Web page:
Where does that leave issues of city leadership and good governance under such emerging uncertainties? Leadership means to empower people to respond to their immediate situation. It is first of all a modest acknowledgment that the world is complex and many issues are just uncontrollable. City dwellers should be partners rather then subjects. This can be achieved through building local resilience; the ability to adapt. The old Greek philosophical idea that cities are the beacon of stability in a threatening world is dead. Cities are getting connected, they participate in world economies, they compete for investments, while they are threatened by climate change, pollution and a lack of affordable natural resources. The City doors cannot be closed anymore, even if we wanted to. City managers cannot comprehend or second guess what will happen in future, but they can build scenarios, simulate possible futures and be adaptable when needed.

This does not relieve them of their responsibility to govern though. They have to be smart by not creating structures that will break in the face of change, by providing safety nets for excluded third parties (a harsh reality of this world) and by providing inspiring leadership that embraces novelty in a changing world. With a changing world the key words are moving from ‘high-level’, ‘prediction’, ‘technocratic planning’, ‘knowability’ and ‘control’ to ‘local level’, ‘adaptation’, ‘participative planning’, ‘unknowns’ and ‘empowerment’.

Wisdom is to find an appropriate balance within the context of each and every situation. It is for sure that the Sustainable Urban Planning community is actively debating the strength and weaknesses of their approaches in a changing world.


James Blignaut said...


I'm obviously not as well-versed in this subject as you guys are, but the city authority, albeit locked into an increasingly complex, dynamic and connected world, does have the responsibility to decide upon a future development pathway or trajectory for the city and stick to that. They cannot just be saying we're lame and sitting ducks and are being governed by the world and external pressures. If that was the case then the city authority should be dismantled, something that is obviously not feasible. No, the city has a role to play in opting for a sustainable pathway and then to formulate strategic actions around that. One useful way to think about this is to seek sustainability in the face of the 5 forms of capital, namely:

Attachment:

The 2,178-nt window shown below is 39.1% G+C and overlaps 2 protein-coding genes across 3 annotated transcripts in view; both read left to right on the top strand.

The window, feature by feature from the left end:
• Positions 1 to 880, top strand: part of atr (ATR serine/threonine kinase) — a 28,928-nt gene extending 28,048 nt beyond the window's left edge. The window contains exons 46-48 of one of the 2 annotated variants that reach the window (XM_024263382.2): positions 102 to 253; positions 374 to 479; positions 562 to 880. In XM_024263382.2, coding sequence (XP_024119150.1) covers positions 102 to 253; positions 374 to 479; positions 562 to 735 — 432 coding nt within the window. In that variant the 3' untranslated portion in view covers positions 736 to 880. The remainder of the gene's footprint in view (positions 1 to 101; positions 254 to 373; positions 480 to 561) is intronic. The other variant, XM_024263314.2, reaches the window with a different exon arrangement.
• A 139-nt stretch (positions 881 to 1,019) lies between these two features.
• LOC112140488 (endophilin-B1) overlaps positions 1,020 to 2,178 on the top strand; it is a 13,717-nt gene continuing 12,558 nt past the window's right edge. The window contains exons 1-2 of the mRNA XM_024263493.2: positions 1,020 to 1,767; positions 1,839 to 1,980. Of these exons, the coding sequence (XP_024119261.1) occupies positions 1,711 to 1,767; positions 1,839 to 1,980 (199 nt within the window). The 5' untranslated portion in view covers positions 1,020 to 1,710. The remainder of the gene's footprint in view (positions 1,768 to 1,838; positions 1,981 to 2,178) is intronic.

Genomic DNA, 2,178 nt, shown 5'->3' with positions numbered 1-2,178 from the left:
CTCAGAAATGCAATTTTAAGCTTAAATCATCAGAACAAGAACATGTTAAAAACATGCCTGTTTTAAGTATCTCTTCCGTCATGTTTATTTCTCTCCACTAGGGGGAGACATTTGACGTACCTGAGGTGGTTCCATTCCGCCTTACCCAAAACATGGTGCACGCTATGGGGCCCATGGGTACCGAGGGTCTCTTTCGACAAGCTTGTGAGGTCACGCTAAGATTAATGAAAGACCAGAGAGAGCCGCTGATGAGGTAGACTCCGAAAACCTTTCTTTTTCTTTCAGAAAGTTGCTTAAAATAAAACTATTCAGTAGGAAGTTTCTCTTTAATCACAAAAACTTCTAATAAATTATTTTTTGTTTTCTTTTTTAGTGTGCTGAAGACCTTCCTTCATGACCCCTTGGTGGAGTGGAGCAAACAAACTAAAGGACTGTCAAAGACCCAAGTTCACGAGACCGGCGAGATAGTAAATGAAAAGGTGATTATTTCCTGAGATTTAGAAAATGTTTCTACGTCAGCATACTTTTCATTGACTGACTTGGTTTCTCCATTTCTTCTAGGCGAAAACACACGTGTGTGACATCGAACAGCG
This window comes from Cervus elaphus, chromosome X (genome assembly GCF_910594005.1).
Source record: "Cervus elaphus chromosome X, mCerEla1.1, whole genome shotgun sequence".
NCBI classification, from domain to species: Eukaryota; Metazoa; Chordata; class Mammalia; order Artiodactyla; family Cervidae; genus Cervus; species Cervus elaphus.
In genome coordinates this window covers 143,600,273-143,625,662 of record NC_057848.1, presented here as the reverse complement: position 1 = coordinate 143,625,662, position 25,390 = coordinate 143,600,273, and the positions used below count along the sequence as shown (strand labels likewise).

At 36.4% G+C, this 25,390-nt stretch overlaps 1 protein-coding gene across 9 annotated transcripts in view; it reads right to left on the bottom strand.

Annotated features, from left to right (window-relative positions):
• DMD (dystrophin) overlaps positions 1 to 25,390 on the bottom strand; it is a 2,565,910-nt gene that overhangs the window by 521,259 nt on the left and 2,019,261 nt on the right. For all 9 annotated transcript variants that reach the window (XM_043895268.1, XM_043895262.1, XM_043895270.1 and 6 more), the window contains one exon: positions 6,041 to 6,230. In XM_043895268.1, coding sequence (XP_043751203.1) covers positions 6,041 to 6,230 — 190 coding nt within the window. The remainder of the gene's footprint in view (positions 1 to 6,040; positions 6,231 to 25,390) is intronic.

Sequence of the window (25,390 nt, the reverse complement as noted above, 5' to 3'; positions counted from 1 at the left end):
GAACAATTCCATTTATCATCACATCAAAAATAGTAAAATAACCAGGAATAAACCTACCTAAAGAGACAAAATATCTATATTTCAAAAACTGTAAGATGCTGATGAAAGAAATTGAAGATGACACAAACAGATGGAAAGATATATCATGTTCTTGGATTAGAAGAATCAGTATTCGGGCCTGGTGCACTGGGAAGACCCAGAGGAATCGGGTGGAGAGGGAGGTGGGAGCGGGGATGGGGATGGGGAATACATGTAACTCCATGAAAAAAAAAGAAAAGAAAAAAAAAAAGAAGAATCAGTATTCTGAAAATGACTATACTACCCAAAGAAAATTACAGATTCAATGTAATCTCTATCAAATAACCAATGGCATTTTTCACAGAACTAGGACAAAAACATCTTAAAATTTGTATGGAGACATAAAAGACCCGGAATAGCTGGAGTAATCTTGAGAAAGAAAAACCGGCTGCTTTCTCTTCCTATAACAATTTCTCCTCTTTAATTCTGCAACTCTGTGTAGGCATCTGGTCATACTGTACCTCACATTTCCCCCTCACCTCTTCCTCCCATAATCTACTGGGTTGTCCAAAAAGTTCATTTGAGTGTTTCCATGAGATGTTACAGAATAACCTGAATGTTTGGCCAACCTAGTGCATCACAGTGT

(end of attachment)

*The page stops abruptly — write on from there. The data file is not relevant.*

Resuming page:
1) financial capital, i.e. money or substitutes,
2) manufactured capital, i.e. buildings, roads and other human-produced fixed assets,
3) human capital, i.e. individual or collective efforts and intellectual skills,
4) social capital, i.e. institutions, relationships, social networks, and shared cultural beliefs and traditions that promote mutual trust, and
5) natural capital, which is an economic metaphor for the stock of physical and biological natural resources that consist of:
a) renewable natural capital (living species and ecosystems),
b) non-renewable natural capital (sub-soil assets, e.g., petroleum, coal, diamonds, etc.),
c) replenishable natural capital (e.g., the atmosphere, potable water, fertile soils), and
d) cultivated natural capital (e.g., crops and forest plantations).

Theoretically and conceptually this is not new stuff, but its application in a city will require some very bold decisions.

martin de wit said...

Thank you for the contribution James. I agree that leadership brings responsibility. (City) leadership have to acknowledge and be sensitive to an increasingly complex world. That may well mean to be to stick to a policy of building resilience of their populace. Authorities are much needed (possibly more then avoiding a Hobbesian war) to provide a context for a sensible response to a complex and dynamic world. This does not mean that authorities or their advisors should be able to pretend to comprehend complexity and prescribe a particular way of action. Unintended consequences will become more and more of a pressing concern in a connected, globalised world with larger scale and longer term feedbacks.